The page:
Los Straitjackets

Deke Dickerson Sings the Great Instrumental Hits!!!!!!

Yep Roc

dickersonIt’s like amplifying the experience of hearing Lorne Greene sing the theme to “Bonanza” after only having known it as an instrumental.

Instrumentals have fallen out of fashion over the decades yet fans remain. But the vocal instrumental subgenre is about as esoteric as it gets. And Dickerson — a rockabilly, hillbilly-jazz and surf artist who also collects music outside the norm and beyond — wants to share it via renditions of a few choice examples, with the help of instrumental combo Los Straitjackets.

“Most famous instrumental hits either started out as vocal songs, or — even better — were written as instrumentals, became hits, and then some knucklehead came along and wrote lyrics for them after the fact,” Dickerson explains in the album’s press release.

Songs here originally composed with lyrics are “Theme From a Summer Place,” “Perfidia” and “Misirlou,” given Beach Boys, ska and exotica arrangements, respectively.

The rest are instrumentals that had “knucklehead”-penned lyrics added later. Some of the best are Bill Doggett’s “Honky Tonk” (Doggett himself put out the vocal version as a follow-up single to the instrumental); the Shadows’ “Apache” (uniting disco, hip-hop, surf and country);  “You Can Count on Me” (sung to the tune of the theme from “Hawaii 5-O” and sourced from Sammy Davis Jr.’s 1976 version); and “Popcorn” (the Gershon Kingsley moog classic popularized by Hot Butter and later performed with vocals by French band Anarchic System).

Dickerson limits his guitar work to electric sitar on “Misirlou” but takes his singing seriously. “When I was recording the vocals,” he recalls in the press release, “I kept thinking of the classic Bill Murray ‘Saturday Night Live’ lounge singer bit, and I quickly realized, that’s my role here: I’m here to interpret these familiar melodies in a recognizable fashion, and to embrace the absurdity beneath it all.”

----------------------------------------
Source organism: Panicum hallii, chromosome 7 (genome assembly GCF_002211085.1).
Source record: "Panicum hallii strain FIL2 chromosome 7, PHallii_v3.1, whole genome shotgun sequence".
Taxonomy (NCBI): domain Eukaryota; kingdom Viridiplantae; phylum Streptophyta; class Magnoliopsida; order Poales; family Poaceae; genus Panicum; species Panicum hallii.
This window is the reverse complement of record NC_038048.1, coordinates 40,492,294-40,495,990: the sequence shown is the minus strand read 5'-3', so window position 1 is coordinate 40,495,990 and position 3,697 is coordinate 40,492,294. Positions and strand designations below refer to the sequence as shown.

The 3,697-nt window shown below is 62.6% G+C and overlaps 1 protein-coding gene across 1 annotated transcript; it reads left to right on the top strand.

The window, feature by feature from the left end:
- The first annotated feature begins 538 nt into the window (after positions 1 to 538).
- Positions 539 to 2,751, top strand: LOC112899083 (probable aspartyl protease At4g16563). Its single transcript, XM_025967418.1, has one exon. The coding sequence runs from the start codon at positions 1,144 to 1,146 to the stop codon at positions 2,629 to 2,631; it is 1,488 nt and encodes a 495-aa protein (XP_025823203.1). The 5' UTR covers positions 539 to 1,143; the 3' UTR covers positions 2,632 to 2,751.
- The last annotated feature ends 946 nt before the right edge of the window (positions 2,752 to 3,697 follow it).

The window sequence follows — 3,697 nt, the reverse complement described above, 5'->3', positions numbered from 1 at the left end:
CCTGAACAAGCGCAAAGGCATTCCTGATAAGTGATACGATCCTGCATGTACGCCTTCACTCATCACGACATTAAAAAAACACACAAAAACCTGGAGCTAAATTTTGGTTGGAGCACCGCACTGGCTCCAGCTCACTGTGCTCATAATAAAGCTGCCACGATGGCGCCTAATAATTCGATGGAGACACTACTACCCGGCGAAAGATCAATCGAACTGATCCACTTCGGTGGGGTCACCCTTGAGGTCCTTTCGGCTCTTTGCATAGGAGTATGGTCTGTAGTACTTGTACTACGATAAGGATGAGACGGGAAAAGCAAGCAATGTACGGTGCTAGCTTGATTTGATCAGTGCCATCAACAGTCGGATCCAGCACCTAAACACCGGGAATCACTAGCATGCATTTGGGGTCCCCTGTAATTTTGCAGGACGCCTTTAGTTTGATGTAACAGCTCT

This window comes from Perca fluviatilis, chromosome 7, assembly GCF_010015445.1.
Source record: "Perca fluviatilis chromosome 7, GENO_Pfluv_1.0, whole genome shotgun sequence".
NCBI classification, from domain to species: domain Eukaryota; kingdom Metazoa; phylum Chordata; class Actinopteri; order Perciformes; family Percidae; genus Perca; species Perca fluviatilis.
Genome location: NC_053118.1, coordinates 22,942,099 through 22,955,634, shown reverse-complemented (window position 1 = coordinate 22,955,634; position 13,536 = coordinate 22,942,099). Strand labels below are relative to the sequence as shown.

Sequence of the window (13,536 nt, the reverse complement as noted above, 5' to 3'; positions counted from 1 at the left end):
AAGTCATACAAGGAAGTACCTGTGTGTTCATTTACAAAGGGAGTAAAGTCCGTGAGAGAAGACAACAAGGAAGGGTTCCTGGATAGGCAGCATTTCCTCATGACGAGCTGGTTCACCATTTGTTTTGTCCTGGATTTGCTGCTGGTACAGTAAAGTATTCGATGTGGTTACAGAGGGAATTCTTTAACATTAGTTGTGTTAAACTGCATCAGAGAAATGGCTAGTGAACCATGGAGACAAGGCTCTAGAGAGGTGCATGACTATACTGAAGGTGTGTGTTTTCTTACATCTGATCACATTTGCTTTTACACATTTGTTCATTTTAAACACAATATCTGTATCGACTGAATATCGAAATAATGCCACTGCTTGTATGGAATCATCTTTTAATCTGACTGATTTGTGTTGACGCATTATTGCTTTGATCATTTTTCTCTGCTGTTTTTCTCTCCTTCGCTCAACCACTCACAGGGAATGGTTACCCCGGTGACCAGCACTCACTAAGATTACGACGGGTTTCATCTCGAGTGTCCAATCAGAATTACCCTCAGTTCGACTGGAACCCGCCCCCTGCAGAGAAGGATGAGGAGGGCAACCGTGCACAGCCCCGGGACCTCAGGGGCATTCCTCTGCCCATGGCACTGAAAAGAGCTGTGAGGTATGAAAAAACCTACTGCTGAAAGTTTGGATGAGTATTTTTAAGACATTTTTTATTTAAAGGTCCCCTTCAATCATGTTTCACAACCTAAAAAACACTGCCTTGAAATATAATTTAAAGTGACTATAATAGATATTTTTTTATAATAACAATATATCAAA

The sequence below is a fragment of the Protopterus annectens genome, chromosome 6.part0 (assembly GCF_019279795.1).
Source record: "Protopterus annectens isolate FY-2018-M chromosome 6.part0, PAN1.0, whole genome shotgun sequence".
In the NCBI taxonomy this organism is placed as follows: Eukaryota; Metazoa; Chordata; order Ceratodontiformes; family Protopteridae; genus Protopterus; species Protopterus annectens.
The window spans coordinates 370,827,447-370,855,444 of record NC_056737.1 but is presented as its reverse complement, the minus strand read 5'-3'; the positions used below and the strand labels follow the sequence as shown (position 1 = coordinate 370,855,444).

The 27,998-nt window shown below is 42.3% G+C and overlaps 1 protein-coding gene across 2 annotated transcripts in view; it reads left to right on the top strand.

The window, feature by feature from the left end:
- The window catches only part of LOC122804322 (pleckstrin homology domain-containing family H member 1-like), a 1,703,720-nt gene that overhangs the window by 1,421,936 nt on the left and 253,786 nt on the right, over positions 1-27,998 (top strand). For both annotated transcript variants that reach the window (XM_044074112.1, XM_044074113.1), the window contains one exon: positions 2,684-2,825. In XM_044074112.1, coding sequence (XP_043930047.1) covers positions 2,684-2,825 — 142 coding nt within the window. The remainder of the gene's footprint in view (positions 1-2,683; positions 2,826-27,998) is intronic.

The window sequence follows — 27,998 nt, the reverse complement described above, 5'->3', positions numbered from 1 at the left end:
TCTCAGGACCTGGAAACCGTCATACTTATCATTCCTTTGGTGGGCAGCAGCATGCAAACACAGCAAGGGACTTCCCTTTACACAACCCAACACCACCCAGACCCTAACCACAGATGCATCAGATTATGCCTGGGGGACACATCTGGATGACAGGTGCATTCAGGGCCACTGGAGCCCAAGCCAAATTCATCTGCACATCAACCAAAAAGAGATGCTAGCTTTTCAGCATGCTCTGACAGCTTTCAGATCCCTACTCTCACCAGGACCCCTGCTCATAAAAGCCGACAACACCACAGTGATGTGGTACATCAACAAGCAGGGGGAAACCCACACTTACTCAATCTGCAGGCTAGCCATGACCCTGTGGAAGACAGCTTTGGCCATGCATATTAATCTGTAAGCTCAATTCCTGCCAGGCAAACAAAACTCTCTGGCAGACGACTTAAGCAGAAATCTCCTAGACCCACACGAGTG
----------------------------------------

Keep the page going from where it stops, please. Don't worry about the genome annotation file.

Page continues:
And just as Murray’s Nick Winters pines for “those Star Wars” and pleads, “Don’t let ’em end,” so, too, might listeners of this album of reverently irreverent modifications of long-buried treasure be left wishing for a “Vol. 2” from impresario Dickerson and his lucha libre mask-wearing sidekicks. gnm_end_bug

1. Fury
2. Honky Tonk
3. Magic Star
4. Theme From A Summer Place
5. Perfidia
6. Apache
7. Misirlou
8. Kawanga
9. Wild Weekend
10. You Can Count On Me
11. Walk Don’t Run
12. Popcorn
13. Sleepwalk
14. Pipeline

Total time: 38:30

External links
artist’s website
iTunes Store

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The Fleshtones ♦ Southern Culture on the Skids ♦ Los Straitjackets

Mondo Zombie Boogaloo

Yep Roc